Here, we report the first ex vivo and in vivo experience of a unique double-balloon endoscopic device. Its independent inflation control and distance adjustments overcome some of the challenges of endoscopy such as stabilization of the endoscope tip and improved visualization. These features are primarily added through inflation of two balloons and TZ set-up between them. The AB being fixed in position behind the endoscope tip centralizing it within the lumen and providing stabilization relative to the lesion. The fore-balloon acted as a ‘hand-retractor’ in-front of the endoscope tip which could be moved variably according to the operators preference for distance. The FB also acted as a tissue retractor through clipping of the FB to the incised lesion mucosal edge. To evaluate the value of using such a device, we used the most challenging current endoscopic therapeutic method—ESD.

EMR and ESD techniques prevail in treating polyps and early cancers of the GI tract. ESD has a strong popularity in Eastern countries such as Japan. Despite the clear benefits of ESD over EMR (en-bloc resection and lower recurrence rate), the current strain on resources obviates its justification in the West [14]. However, much of the increased procedural time can be attributed to poor stability, visualization, fear of perforation, and slow dissection progression—currently a millimeter by millimeter method facilitated by a plastic cap attached to endoscope tip.

In our early experience, the ESD-R technique did exhibit a higher minor perforation rate (one of the six in the ex vivo group and three of the six in the in vivo group) compared to control. These perforations were clipped closed and were deemed not clinically significant. Two reasons would explain this phenomenon (1) the ESD-R technique causes retraction of the submucosal tissues lifting the muscle layer up increasing the likelihood of inadvertent muscle damage and (2) operators are still most likely on the learning curve.

We have demonstrated that TZ set-up and FB extension provided tissue traction, and aided the mucosal dissection process. Complex polypectomy duration using the double-balloon platform was significantly shorter in our ex vivo work. The transference of these skills in vivo corroborated the procedural duration reduction in that the dissection time was on average 20 min. The observed average total procedural time of 48 min in the in vivo study indicated that over 50% of the time taken was setting up the tissue traction—particularly with regards to clip placement. This time was still marginally less than ex vivo cap ESD (not statistically significant) and longer than the ex vivo ESD-R (p = 0.07) suggesting a learning curve. By the last attempts, the total procedural time was similar to the dissection time, further suggesting a likely learning curve in transferring the skills in vivo. Our data indicated that the necessary skills might be achieved in six attempts, one limitation of this was the small number of attempts, further attempts would have been needed both ex vivo and in vivo to qualify the learning curve. Once FB-clip tissue traction was successful, the improved visibility and tension increased safety and reduced dissection duration significantly.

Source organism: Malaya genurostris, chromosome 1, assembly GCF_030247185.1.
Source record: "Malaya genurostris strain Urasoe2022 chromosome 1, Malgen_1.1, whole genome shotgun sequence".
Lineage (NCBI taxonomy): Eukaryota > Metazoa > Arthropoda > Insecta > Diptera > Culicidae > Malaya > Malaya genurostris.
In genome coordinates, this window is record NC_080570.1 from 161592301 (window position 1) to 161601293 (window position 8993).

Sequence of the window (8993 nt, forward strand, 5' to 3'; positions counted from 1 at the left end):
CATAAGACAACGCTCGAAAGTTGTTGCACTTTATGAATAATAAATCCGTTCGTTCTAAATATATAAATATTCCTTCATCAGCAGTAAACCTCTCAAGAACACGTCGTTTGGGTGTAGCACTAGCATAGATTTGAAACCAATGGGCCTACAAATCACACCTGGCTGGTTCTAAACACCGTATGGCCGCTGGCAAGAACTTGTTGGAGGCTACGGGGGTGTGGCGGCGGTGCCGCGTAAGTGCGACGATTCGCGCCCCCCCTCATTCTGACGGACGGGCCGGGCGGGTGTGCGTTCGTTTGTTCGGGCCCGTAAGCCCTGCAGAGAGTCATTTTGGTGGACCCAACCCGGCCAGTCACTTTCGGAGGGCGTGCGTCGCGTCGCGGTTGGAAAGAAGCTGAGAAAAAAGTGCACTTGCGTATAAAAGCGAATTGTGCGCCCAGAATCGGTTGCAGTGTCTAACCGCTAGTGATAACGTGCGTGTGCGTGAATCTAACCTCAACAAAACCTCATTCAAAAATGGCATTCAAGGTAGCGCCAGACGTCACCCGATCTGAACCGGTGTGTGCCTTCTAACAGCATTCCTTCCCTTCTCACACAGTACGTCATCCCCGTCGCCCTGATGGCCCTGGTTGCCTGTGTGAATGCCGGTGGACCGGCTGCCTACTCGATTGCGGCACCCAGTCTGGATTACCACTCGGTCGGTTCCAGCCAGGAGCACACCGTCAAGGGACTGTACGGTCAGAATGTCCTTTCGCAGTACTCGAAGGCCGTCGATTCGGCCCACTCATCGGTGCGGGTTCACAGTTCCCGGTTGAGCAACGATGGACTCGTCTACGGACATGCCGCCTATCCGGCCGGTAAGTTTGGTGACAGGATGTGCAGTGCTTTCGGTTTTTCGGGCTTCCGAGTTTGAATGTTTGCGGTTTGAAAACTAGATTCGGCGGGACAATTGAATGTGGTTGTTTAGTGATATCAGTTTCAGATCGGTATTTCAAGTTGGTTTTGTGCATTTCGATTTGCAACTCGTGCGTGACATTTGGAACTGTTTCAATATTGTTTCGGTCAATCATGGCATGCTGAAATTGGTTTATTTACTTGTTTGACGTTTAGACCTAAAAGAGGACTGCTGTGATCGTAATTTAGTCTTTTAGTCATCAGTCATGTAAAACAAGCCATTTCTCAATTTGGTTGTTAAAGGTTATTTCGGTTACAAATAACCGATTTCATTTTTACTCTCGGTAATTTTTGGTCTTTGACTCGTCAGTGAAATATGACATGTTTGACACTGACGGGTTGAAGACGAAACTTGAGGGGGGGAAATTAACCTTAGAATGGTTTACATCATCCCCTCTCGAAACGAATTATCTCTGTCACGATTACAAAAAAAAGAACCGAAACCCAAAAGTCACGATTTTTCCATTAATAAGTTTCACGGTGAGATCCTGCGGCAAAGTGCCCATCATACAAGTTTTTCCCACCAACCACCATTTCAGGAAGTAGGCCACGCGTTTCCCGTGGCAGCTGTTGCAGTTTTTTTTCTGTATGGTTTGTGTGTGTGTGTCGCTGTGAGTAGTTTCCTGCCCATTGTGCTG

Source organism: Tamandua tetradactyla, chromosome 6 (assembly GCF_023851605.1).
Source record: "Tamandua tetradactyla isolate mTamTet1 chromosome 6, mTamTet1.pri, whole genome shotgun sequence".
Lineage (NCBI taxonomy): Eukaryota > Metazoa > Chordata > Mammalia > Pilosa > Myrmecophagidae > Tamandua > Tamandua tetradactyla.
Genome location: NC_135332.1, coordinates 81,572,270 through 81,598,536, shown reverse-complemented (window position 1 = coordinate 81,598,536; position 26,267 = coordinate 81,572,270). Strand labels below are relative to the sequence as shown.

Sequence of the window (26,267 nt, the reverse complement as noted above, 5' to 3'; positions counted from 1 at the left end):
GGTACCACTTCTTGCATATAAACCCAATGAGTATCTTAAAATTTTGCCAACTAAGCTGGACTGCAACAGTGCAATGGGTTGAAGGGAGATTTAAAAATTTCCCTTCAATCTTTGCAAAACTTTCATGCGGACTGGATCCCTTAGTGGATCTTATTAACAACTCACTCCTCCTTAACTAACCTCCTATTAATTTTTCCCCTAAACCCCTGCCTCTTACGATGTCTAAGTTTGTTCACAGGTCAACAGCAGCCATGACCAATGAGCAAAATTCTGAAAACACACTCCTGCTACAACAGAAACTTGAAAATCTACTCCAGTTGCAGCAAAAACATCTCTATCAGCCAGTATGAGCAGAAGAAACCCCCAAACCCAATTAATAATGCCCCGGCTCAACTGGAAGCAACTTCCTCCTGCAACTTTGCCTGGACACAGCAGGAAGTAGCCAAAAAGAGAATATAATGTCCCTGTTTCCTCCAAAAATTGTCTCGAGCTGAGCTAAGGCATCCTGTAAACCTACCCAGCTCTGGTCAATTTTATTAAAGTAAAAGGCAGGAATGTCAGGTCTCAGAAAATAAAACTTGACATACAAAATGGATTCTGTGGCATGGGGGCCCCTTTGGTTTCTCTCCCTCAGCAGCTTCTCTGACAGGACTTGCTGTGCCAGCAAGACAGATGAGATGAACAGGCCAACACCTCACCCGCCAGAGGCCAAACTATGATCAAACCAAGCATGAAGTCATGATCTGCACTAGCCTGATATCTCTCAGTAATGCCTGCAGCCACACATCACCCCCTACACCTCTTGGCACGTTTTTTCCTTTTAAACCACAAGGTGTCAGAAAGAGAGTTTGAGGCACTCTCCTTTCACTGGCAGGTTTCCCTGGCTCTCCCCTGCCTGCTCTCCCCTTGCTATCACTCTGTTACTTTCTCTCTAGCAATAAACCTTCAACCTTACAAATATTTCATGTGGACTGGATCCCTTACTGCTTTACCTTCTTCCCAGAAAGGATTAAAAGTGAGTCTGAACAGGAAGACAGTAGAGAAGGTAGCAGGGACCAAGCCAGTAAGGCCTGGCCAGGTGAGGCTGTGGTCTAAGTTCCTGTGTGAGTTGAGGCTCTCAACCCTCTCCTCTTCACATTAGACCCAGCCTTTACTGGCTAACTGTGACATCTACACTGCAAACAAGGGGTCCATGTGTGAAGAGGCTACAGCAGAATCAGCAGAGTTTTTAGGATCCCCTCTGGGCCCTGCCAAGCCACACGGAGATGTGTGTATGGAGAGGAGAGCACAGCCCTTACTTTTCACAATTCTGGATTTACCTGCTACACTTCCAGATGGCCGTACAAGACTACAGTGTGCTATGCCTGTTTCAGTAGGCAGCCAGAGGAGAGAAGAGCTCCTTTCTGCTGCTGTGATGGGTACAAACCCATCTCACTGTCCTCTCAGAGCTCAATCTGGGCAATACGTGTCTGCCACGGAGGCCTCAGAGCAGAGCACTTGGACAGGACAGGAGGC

Specimen retrieval can be a challenging aspect of endolumenal procedures. Specimens can be difficult to locate once removed by the operator. Smaller specimens can occlude the endoscope working channel and larger ones difficult to manage. To address this, some solutions have been reported [7, 8, 9]. To our knowledge, this is the first report using a specially designed balloon to retrieve specimens endolumenally.

This study has several limitations, including the relatively small number of lesions tackled. We were also unable to perform a necropsy to assess the resection craters for microperforations that may not have been visible on endoscopy. We also opted not to have a control in the in vivo study due to resource constraints.

In conclusion, we have demonstrated the development of a unique technical method for ESD through ex and in vivo means and demonstrated its superiority over conventional ex vivo ESD methods. This was mediated by a double-balloon device providing increased stability, improved visualization and tissue traction, which significantly reduced dissection time. In addition, specimen retrieval capabilities provided a safe method to retrieve specimens and under direct vision. Such an approach may reduce institutional resource pressures and pave the way for further endolumenal procedure development.

Notes

Compliance with ethical standards

Disclosures

Drs. East, Sumiyama, Nakajima, Silberhumer, and Milsom are on the clinical advisory board of Lumendi. Drs. Sharma, Hara, and Momose have no conflicts of interest or financial ties to disclose.

Supplementary material

Supplementary Video 1 (MP4 31865 KB)

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Copyright information

© The Author(s) 2018

Open AccessThis article is distributed under the terms of the Creative Commons Attribution 4.0 International License (http://creativecommons.org/licenses/by/4.0/), which permits unrestricted use, distribution, and reproduction in any medium, provided you give appropriate credit to the original author(s) and the source, provide a link to the Creative Commons license, and indicate if changes were made.

Authors and Affiliations

  1. 1.Weill Cornell Medicine, New York Presbyterian HospitalNew YorkUSA
  2. 2.Oxford Radcliffe HospitalOxfordUK
  3. 3.Jikei University School of MedicineTokyoJapan
  4. 4.Osaka UniversityOsakaJapan
  5. 5.Medical University Vienna, AKH-WienViennaAustria
  6. 6.MINTNew YorkUSA